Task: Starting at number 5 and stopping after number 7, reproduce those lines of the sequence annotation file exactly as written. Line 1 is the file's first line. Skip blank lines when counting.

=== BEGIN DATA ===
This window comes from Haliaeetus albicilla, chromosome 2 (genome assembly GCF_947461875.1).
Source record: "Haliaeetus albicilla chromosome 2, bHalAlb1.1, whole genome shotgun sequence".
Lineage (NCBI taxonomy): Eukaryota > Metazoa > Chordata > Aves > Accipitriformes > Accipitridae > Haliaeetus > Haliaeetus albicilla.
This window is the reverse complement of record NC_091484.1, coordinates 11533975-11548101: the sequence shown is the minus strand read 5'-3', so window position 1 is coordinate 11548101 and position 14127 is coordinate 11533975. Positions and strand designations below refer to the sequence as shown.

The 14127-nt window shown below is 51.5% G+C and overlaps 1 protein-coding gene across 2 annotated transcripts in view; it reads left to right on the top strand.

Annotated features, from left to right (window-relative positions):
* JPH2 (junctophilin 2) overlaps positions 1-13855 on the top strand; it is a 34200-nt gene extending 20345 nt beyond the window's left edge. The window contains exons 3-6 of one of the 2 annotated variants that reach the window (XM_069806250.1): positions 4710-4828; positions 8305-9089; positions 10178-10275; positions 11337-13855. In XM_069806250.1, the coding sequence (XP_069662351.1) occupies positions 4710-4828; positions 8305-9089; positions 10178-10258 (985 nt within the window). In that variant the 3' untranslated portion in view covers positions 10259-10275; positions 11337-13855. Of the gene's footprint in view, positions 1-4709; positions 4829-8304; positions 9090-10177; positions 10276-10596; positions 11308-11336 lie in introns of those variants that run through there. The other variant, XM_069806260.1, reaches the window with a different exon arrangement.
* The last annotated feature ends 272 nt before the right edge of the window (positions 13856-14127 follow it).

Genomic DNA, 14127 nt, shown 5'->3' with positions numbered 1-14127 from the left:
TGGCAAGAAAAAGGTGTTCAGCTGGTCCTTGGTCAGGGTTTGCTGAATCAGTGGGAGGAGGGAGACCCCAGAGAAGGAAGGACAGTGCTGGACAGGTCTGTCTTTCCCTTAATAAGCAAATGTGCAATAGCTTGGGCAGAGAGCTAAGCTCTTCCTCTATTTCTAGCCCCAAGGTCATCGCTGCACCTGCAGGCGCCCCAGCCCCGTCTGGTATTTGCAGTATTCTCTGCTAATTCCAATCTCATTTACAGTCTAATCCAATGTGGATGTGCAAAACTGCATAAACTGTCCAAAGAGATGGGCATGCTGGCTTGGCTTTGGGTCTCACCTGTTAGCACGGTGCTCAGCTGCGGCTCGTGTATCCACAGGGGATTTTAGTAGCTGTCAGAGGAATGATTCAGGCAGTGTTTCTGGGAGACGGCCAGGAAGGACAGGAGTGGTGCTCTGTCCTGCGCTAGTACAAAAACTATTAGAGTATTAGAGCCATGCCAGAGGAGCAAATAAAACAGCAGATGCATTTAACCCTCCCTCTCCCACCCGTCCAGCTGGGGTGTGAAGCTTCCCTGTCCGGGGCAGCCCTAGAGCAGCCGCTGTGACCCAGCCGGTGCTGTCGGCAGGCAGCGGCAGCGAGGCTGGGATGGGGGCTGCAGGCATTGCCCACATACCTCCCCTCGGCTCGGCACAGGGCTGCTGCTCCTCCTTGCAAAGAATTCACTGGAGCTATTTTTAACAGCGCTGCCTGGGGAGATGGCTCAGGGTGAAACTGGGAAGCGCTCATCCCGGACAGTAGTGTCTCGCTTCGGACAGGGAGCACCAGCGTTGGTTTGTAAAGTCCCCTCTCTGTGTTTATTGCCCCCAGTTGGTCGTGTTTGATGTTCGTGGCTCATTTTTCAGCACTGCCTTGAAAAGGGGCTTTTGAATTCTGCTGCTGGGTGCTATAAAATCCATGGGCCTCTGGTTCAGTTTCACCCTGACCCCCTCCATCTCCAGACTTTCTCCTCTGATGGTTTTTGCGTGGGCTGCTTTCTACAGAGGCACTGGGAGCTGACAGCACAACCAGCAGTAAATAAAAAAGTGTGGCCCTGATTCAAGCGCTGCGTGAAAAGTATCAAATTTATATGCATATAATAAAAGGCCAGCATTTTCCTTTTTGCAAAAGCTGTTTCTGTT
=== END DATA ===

The 14127-nt window shown below is 51.5% G+C and overlaps 1 protein-coding gene across 2 annotated transcripts in view; it reads left to right on the top strand.

Annotated features, from left to right (window-relative positions):
* JPH2 (junctophilin 2) overlaps positions 1-13855 on the top strand; it is a 34200-nt gene extending 20345 nt beyond the window's left edge. The window contains exons 3-6 of one of the 2 annotated variants that reach the window (XM_069806250.1): positions 4710-4828; positions 8305-9089; positions 10178-10275; positions 11337-13855. In XM_069806250.1, the coding sequence (XP_069662351.1) occupies positions 4710-4828; positions 8305-9089; positions 10178-10258 (985 nt within the window). In that variant the 3' untranslated portion in view covers positions 10259-10275; positions 11337-13855. Of the gene's footprint in view, positions 1-4709; positions 4829-8304; positions 9090-10177; positions 10276-10596; positions 11308-11336 lie in introns of those variants that run through there. The other variant, XM_069806260.1, reaches the window with a different exon arrangement.